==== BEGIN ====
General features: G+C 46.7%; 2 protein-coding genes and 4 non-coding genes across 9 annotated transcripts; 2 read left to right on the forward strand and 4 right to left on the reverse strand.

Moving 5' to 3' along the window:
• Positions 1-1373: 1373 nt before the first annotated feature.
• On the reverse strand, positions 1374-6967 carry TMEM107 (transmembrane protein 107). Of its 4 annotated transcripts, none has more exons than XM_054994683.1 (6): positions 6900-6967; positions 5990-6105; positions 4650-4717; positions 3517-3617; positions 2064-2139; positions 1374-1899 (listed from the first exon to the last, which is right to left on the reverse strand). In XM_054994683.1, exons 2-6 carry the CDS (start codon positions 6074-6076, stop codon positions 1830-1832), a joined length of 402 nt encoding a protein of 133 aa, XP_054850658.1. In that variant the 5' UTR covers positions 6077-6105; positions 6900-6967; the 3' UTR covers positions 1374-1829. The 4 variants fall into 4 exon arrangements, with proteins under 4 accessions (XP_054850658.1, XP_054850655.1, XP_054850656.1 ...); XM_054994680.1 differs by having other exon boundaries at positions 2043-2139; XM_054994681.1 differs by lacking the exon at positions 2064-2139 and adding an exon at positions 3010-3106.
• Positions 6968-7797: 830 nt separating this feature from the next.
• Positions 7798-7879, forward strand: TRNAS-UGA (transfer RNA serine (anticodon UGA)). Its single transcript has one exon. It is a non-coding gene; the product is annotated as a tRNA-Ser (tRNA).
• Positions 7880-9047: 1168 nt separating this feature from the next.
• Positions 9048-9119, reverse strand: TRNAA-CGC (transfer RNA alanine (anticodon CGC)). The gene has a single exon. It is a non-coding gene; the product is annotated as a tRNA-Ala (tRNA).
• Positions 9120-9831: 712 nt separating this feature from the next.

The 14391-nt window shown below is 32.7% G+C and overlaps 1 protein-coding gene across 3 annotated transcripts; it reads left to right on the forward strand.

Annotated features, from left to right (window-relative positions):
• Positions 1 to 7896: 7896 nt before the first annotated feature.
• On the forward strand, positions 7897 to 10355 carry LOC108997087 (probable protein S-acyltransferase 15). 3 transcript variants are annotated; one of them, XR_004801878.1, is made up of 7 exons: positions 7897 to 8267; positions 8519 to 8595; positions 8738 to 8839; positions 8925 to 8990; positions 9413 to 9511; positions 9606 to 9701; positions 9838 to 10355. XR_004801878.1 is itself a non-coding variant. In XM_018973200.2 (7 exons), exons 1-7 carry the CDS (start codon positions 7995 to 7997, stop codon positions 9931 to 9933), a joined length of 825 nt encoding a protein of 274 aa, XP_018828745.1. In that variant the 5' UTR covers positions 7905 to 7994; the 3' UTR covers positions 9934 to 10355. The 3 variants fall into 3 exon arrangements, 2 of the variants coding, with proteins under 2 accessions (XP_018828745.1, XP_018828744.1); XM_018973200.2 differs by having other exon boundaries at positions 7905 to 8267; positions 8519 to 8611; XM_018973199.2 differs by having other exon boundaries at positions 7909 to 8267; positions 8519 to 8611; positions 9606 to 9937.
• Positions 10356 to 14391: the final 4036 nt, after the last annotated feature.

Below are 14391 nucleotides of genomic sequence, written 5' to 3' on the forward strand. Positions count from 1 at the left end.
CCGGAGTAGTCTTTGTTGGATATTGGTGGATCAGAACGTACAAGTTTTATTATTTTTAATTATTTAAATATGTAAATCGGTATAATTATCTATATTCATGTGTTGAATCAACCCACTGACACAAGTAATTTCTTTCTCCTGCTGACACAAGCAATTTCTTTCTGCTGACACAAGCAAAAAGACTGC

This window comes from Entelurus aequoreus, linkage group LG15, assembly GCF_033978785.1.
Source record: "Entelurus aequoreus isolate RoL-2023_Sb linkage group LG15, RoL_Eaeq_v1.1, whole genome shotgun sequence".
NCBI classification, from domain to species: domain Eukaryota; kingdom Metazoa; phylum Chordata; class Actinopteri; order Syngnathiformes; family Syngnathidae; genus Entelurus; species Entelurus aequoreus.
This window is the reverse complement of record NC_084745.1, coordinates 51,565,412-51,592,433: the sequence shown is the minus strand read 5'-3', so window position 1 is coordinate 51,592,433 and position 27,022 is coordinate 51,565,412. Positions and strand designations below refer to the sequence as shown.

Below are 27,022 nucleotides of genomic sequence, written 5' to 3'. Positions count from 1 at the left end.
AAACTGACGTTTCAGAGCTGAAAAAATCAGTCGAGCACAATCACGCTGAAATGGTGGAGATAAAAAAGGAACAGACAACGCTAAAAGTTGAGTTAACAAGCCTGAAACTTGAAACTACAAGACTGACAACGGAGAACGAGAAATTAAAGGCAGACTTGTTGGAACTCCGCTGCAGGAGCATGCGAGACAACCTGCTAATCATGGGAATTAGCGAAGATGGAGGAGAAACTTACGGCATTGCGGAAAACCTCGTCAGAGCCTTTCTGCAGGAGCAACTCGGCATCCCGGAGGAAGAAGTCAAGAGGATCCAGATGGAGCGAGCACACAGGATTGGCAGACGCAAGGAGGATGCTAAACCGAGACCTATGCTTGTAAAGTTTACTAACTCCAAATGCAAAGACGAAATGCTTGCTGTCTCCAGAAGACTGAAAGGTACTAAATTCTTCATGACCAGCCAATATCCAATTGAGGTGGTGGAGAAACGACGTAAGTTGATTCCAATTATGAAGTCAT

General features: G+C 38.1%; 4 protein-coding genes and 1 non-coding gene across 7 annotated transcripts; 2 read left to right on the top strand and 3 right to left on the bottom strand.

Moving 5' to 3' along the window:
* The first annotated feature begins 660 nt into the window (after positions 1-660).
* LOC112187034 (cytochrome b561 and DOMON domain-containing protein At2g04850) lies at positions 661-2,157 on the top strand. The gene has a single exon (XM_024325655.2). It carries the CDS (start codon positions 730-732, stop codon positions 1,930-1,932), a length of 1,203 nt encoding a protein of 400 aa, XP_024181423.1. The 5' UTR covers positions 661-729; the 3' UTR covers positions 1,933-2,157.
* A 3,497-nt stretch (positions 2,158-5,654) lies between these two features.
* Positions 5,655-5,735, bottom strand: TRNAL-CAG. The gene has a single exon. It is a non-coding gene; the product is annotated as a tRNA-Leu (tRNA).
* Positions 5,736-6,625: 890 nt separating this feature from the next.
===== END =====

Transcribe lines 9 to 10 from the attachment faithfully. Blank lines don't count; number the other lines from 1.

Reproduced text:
• Positions 9120-9831: 712 nt separating this feature from the next.

The 14391-nt window shown below is 32.7% G+C and overlaps 1 protein-coding gene across 3 annotated transcripts; it reads left to right on the forward strand.